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Phil Savage explains Jalen Hurts’ success this year against Georgia

Alabama’s Jalen Hurts did two things in the SEC Championship Game that made the difference in rallying the No. 1-ranked Crimson Tide past No. 4 Georgia, according to the Phil Savage.

Savage, the former analyst for the Crimson Tide Sports Network, pointed out one was an old habit, but the other was a new trend.

By now you’ve heard the story. Hurts, last year’s starter, was benched in the CFP national championship game. Enter freshman Tua Tagovailoa, who rallied Alabama to an overtime win.

Fast forward a year and Alabama is struggling against Kirby Smart’s Bulldogs again. An injured Tagovailoa is replaced by Hurts, who rallies his team to the SEC title.

Savage, who joined me and Lee Shirvanian on “The Opening Kickoff” on WNSP-FM 105.5 on Thursday was asked what made the two games so different for Hurts?

“It was the inverse of a year ago,” Savage said. “A year ago, they put all their preparation into Jalen Hurts, then Tua Tagovailoa showed up in the second half and they looked like they never covered a pass in their life.

“This year, all their preparation went toward Tua where they banged around the Alabama receivers at the line of scrimmage.”

Savage said Smart played Alabama the way Nick Saban would have: Be physical with the receivers to disrupt the time of the passing attack.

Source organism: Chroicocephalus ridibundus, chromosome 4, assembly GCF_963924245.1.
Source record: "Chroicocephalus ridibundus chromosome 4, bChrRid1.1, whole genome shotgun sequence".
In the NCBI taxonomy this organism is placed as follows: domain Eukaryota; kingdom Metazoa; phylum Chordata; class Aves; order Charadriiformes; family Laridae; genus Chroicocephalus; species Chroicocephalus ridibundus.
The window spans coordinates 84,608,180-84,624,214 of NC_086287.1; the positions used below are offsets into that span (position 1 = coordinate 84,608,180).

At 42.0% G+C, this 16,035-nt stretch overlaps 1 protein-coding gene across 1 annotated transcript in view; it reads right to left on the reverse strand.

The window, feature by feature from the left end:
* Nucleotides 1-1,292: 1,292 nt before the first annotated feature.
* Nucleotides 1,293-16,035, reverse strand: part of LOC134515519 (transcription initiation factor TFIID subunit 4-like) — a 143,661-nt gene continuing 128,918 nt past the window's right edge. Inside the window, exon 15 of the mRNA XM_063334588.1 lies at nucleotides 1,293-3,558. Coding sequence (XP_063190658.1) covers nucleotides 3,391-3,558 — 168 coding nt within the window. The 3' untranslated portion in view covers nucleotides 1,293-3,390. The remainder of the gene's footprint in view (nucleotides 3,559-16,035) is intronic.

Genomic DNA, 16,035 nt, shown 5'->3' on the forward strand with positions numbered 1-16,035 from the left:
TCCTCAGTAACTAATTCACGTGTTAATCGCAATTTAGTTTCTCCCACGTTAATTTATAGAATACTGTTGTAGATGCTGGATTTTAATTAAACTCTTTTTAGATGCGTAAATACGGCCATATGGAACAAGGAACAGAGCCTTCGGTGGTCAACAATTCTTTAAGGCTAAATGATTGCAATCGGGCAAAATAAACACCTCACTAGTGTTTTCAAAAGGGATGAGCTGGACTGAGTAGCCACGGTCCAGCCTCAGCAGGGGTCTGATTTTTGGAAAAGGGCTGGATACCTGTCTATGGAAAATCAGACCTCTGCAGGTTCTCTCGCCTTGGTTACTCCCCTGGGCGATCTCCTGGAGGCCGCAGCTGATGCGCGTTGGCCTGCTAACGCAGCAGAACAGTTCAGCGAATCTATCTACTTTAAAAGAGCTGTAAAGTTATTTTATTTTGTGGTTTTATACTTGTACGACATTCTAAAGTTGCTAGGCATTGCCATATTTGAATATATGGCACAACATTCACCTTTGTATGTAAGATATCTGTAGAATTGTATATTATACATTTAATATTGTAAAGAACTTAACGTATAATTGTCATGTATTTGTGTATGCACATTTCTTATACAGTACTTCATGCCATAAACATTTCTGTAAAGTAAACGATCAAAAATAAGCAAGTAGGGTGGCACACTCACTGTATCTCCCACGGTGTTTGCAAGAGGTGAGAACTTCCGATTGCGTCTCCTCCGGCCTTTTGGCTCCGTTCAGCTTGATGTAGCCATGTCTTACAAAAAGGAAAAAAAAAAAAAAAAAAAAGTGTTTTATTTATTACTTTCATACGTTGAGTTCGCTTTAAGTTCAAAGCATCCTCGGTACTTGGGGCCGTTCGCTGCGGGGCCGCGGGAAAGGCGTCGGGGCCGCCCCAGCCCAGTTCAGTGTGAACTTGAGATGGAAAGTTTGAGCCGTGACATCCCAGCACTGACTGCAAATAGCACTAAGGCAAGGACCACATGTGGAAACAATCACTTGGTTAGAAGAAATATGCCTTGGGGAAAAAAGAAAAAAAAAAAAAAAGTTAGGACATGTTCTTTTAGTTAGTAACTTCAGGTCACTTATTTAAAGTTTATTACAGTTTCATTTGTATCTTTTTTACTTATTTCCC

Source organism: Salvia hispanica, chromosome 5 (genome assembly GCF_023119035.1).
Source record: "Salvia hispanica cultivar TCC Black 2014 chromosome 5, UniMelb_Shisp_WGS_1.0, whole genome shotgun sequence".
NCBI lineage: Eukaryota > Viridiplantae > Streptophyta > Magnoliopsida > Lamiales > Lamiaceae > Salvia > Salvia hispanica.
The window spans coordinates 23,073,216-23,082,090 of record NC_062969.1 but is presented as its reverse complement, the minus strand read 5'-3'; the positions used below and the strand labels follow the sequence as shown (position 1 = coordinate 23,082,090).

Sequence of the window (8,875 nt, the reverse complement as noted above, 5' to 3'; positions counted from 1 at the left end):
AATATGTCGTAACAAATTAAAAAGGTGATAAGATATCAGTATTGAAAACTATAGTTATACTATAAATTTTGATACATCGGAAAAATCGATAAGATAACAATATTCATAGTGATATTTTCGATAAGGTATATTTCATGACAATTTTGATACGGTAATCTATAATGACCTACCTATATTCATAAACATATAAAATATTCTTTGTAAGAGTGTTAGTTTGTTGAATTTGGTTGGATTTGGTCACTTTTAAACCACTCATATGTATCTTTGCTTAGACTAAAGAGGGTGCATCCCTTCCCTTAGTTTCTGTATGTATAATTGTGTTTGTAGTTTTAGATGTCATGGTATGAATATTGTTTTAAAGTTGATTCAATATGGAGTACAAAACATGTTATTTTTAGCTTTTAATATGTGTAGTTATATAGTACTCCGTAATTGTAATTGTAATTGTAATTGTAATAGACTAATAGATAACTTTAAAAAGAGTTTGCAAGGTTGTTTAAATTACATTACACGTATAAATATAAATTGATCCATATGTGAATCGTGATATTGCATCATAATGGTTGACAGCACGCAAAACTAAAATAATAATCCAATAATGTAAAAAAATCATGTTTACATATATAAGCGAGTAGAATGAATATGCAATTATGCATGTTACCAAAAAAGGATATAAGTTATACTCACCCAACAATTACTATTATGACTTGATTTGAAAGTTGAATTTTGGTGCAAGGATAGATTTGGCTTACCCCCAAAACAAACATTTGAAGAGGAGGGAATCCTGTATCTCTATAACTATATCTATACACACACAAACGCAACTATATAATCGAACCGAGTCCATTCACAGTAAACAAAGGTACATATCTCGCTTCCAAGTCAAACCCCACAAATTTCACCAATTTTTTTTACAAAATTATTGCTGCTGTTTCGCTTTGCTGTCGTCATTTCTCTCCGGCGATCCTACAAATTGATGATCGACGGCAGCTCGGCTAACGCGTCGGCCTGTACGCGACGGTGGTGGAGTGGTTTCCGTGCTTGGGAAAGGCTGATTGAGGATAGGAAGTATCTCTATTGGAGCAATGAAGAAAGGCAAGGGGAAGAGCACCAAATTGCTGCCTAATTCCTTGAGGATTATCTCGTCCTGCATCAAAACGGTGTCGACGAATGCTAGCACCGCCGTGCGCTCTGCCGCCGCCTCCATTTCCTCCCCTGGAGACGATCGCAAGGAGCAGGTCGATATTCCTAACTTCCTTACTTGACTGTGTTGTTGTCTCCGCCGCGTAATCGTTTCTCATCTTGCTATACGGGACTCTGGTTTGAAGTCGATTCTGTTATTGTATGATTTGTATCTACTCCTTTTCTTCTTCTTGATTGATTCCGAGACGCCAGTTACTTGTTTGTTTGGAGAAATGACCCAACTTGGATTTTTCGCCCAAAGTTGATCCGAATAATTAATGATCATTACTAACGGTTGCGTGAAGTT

“Then, all of a sudden, Jalen Hurts shows up,” he said. “It didn’t appear that Georgia made any adjustments.”

Hurts, who is 26-2 as a starter, did what he always does, Savage said.

“They allowed him to escape to his right multiple times,” he explained. “That’s the default option for Jalen Hurts. When he doesn’t see clearly, he floats out to the right. He did that on a touchdown pass. He did it on a couple of different scramble situation, and Georgia lost containment.”

Savage, who is now the GM of the Arizona Hot Shots of the Alliance, said the other thing Hurts did, which we didn’t see last year, was deliver the football down the middle of the field.

“Remember, for two years, Jalen Hurts didn’t throw a lot of passes between the hash marks,” he said. “Most of his work was done outside the hash marks to the wide side of the field. Then, he would run the ball down the middle.

“In the first series of downs he was in, he threw a ball down the middle of the field. I thought that really elevated his confidence and opened up the playbook for the Alabama coaching staff.”

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